“Scrubba” looks like a happy bright green dry bag you might take out on the kayak—and you can actually use it for that, too. But inside, it has hundreds of secret scrubbing “nodules” that work as a modern-day washboard, making tidy work of a soapy sloshing of up to two adult-size T-shirts, two pair of socks, and two undies at one time (just think how many onesies might fit in there!).
Having survived thousands of miles of road trips with diaper-clad co-pilots, I can tell you one thing with certainty: diaper changing facilities are few and far between along America’s great highways. Rest Areas are generally not equipped, and it never fails to surprise me how even the fast food restaurant with the 2-story play structure and high chairs lining the wall never seems to have a place for changing diapers in the restroom. Not to worry.
NORTH CAROLINA, The Crystal Coast with Kids – South of the summer crowds collecting on North Carolinaâ€™s better-known Outer Banks lies an 85-mile stretch of lesser-known shoreline thatâ€™s making a name for itselfâ€”a new name in fact.
Muck Rack makes it simple to find people, tweets, or articles that mention any name, keyword, company, hashtag etc. We've compiled this guide to help you make the most of your search.
Selecting a term
Start searching tweets, articles from media outlets, articles mentioned in tweets, journalists'
names, titles and bios with some suggested searches:
Companies or Topics (e.g. iPhone, Microsoft)
Phrases (e.g. "cloud computing") — use quotes to keep the terms together
Twitter handles (e.g. @username) — returns those who have mentioned or replied to
Names (e.g. "David Pogue")
Hashtags (e.g. #sxsw, #london2012)
Bio details (e.g. vegan, Olympics, father)
Muck Rack's Advanced Search allows for many boolean operators.
Find results that mention multiple specified terms, use AND or
+. For example, ensure each result contains both Elon Musk and Mark Zuckerberg by
searching Obama AND Romney or Obama + Romney.
Use the operators OR or , to broaden your search when you'd like either of
multiple terms to appear in results. (This is the default behavior of our search when no operators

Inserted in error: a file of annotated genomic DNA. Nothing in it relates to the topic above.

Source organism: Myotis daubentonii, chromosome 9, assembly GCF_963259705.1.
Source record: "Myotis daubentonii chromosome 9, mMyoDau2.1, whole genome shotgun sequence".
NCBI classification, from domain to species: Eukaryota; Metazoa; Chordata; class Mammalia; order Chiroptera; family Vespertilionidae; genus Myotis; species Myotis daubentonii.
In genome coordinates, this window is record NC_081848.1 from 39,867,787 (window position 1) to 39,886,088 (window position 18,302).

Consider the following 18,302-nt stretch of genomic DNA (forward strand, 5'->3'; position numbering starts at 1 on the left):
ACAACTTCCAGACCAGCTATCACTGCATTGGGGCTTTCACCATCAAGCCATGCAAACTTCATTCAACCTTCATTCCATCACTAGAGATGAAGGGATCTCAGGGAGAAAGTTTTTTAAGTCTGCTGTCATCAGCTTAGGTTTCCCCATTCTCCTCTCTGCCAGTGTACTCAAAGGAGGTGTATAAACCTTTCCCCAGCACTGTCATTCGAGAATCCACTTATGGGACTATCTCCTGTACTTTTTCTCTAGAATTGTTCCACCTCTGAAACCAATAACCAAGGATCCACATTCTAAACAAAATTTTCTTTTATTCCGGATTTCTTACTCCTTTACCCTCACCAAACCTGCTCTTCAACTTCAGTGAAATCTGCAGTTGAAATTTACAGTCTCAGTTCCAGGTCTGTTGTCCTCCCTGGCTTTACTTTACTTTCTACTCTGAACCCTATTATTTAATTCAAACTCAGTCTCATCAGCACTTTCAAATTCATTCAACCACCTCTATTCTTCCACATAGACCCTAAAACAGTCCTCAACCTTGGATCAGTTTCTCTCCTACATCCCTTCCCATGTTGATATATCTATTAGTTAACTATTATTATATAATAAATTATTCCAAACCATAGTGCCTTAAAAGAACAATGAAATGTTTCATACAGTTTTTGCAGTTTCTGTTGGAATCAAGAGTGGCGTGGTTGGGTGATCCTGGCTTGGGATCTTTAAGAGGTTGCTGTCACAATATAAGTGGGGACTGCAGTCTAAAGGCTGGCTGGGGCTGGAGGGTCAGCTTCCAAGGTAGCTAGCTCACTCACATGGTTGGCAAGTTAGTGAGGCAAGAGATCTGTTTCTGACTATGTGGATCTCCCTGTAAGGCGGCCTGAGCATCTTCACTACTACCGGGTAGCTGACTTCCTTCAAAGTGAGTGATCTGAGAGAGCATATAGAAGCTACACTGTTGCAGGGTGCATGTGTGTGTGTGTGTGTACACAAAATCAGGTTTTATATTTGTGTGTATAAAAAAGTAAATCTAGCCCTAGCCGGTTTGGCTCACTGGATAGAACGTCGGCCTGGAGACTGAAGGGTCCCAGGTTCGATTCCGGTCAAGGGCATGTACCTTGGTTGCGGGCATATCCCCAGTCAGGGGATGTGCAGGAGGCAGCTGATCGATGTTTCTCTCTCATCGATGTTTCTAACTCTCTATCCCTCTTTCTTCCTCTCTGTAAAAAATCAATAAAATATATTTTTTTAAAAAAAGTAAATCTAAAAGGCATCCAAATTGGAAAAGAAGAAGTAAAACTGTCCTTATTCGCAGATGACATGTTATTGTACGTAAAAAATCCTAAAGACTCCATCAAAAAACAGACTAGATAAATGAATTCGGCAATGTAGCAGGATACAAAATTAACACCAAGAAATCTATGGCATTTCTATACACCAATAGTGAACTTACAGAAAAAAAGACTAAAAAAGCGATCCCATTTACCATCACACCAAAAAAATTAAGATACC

are used.) For example, search for democrat OR republican to find results that refer to
Democrats and/or Republicans.
Use NOT or - to subtract results from your search. For
example, searching Disney will yield results about the Walt Disney Company as well as Walt Disney
World Resort. To exclude mentions of Disney World, search for Disney -World or Disney
When using one of these operators with a phrase, enclose it in quotation marks. For example, you can
find results about smartphones excluding Apple's iPhone 4S by searching smartphone -"iPhone
Exact case matching or punctuation
If you're searching for a brand name or keyword that relies on specific punctuation marks or capitalization, you can
find results that match your exact query by adding matchcase: before the keyword you're searching for, like matchcase:E*TRADE .
Use parentheses to separate multiple
boolean phrases. For example, to find journalists talking about having fun in Disney World or
Disneyland, search for ("disney world" OR disneyland) AND fun.
An asterisk can be used to search for any variation of a root word truncated by the asterisk. For example, searching for admin* will return results for administrator, administration, administer, administered, etc.
A near operator is an AND operator where you can control the distance between the words. You can vary the distance the near operation uses by adding a forward slash and number (between 0-99) such as strawberries NEAR/10 "whipped cream", which means the strawberries must exist within 10 words of "whipped cream".